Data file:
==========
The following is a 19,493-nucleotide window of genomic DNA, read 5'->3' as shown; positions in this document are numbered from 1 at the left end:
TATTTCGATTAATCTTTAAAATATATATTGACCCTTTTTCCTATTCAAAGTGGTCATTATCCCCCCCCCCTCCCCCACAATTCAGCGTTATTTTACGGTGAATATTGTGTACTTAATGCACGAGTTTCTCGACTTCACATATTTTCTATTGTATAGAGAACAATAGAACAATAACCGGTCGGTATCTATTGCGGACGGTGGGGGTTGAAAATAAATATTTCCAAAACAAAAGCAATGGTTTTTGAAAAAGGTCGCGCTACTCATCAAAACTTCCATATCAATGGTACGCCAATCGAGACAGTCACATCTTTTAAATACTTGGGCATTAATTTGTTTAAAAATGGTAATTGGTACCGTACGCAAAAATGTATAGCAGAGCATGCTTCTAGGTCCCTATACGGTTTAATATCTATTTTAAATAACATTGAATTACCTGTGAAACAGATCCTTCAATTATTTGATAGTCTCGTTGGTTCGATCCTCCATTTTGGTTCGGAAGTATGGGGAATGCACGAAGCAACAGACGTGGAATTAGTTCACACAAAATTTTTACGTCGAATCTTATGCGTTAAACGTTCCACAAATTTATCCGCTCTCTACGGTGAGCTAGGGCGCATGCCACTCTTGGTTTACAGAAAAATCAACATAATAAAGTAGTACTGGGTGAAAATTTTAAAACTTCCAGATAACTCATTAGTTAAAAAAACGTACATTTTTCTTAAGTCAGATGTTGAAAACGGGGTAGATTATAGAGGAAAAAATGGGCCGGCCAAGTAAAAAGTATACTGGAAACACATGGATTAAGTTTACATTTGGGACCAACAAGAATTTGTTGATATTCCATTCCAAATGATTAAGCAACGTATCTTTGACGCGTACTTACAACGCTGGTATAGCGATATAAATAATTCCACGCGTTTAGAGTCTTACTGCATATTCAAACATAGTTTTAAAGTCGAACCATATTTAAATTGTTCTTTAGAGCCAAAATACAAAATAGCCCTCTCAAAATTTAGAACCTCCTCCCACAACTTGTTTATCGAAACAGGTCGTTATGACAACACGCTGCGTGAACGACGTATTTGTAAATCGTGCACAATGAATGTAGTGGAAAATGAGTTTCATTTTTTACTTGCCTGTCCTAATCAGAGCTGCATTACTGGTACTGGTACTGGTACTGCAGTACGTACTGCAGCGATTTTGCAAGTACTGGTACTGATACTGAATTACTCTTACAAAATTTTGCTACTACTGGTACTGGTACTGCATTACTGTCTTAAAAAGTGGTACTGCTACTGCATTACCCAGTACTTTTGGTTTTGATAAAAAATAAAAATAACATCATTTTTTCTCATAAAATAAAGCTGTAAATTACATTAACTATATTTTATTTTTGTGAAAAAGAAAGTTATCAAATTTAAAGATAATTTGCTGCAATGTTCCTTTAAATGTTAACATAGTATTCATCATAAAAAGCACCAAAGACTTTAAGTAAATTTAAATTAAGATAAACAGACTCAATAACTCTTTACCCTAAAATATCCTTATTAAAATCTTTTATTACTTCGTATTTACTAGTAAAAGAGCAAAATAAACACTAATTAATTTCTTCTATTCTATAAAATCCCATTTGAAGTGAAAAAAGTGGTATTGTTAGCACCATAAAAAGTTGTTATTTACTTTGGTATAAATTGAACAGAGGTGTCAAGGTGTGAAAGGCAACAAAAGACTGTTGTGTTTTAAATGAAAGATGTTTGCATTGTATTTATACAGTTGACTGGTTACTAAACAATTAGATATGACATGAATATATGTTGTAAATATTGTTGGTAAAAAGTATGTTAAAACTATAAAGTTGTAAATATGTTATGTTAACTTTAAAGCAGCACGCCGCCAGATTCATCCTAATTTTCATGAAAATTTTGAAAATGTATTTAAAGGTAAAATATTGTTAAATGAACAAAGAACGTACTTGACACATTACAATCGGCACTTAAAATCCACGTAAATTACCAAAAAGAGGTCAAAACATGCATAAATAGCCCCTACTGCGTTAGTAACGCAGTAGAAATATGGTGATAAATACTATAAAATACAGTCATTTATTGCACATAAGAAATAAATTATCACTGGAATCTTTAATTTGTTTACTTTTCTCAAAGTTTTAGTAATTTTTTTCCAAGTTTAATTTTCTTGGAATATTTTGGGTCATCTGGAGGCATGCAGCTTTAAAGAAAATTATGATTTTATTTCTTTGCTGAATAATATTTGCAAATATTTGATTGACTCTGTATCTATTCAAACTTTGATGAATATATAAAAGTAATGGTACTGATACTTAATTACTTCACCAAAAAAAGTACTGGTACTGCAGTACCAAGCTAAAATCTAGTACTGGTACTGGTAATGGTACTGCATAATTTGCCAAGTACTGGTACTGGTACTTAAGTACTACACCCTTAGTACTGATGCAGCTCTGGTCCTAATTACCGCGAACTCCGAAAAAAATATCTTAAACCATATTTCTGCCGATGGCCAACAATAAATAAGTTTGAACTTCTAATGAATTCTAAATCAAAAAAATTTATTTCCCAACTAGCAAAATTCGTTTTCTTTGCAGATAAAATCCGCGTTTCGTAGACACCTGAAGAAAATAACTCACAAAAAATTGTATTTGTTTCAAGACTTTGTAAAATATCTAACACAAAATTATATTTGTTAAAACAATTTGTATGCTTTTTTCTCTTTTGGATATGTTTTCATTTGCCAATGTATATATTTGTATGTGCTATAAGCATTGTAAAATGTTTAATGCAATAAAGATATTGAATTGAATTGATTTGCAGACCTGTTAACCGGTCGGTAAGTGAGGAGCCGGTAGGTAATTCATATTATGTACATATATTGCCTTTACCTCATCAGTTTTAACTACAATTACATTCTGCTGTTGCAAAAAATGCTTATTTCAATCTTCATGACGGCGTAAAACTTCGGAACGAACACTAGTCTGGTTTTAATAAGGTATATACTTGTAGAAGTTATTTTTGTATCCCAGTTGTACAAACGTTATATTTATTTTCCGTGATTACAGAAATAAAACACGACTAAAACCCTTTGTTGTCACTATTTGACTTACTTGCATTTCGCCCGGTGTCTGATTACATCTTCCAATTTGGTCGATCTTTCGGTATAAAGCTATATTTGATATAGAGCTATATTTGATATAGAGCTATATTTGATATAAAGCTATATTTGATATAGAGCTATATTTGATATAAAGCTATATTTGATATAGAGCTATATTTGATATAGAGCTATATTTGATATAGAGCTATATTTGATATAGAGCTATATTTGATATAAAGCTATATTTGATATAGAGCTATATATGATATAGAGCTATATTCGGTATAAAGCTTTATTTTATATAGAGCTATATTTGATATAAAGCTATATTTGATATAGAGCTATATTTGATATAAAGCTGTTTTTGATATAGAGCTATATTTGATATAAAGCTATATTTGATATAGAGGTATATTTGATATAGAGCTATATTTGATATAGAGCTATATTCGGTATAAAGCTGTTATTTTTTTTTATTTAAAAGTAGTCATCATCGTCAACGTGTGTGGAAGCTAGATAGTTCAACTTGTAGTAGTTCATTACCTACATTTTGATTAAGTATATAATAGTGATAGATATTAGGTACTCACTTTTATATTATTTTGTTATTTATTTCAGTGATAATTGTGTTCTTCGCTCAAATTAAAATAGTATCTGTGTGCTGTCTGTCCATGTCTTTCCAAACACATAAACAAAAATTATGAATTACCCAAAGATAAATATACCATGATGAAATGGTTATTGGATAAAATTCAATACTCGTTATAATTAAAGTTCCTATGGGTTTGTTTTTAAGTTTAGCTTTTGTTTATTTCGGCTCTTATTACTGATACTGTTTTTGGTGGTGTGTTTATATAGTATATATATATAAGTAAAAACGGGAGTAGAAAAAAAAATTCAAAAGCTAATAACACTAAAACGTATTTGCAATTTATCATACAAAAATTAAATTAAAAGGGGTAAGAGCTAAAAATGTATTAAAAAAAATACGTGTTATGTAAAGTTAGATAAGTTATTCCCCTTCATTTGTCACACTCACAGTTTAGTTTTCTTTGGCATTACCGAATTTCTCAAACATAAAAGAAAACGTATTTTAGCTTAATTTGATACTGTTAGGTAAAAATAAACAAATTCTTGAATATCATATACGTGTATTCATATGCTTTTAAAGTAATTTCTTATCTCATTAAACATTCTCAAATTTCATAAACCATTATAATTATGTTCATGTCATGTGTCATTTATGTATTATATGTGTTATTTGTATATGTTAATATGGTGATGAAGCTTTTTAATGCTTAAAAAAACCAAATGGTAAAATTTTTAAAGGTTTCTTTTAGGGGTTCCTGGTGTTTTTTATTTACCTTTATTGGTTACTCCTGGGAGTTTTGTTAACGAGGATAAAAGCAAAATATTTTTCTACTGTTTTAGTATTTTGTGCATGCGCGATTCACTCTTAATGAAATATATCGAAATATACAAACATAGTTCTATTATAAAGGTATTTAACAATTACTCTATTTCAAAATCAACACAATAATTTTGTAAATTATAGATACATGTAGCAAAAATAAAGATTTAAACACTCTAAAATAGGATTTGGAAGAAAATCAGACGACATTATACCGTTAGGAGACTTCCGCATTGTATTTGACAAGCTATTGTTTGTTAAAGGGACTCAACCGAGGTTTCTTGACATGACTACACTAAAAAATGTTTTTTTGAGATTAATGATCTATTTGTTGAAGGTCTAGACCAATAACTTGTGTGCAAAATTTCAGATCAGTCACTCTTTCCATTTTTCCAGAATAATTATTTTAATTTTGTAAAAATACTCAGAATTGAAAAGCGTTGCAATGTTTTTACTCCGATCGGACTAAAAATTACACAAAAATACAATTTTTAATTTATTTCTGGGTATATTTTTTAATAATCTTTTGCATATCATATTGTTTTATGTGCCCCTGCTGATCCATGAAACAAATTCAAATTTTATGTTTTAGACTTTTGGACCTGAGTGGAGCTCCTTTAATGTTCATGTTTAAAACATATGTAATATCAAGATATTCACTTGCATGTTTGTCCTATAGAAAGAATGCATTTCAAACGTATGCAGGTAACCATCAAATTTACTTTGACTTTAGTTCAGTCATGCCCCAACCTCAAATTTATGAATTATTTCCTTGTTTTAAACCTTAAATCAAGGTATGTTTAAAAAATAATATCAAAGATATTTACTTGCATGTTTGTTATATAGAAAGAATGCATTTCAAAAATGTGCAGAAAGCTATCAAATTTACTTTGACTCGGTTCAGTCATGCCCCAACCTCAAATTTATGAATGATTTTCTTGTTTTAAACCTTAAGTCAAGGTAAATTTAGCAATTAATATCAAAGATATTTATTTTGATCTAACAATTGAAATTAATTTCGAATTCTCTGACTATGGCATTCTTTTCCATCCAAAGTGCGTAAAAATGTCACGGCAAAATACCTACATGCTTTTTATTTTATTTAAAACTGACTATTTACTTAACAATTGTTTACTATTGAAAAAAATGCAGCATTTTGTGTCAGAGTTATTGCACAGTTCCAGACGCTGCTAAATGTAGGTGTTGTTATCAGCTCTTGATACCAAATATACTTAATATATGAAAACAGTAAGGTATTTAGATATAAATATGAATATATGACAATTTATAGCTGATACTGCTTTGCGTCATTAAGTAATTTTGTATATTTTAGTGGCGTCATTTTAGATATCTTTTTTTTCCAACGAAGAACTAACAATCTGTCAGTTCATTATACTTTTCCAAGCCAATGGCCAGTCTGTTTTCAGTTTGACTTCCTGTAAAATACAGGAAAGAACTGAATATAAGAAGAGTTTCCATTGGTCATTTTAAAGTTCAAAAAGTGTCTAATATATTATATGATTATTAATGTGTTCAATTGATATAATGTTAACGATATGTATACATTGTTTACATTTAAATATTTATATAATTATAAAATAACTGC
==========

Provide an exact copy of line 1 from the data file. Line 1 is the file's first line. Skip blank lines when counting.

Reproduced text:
The following is a 19,493-nucleotide window of genomic DNA, read 5'->3' as shown; positions in this document are numbered from 1 at the left end: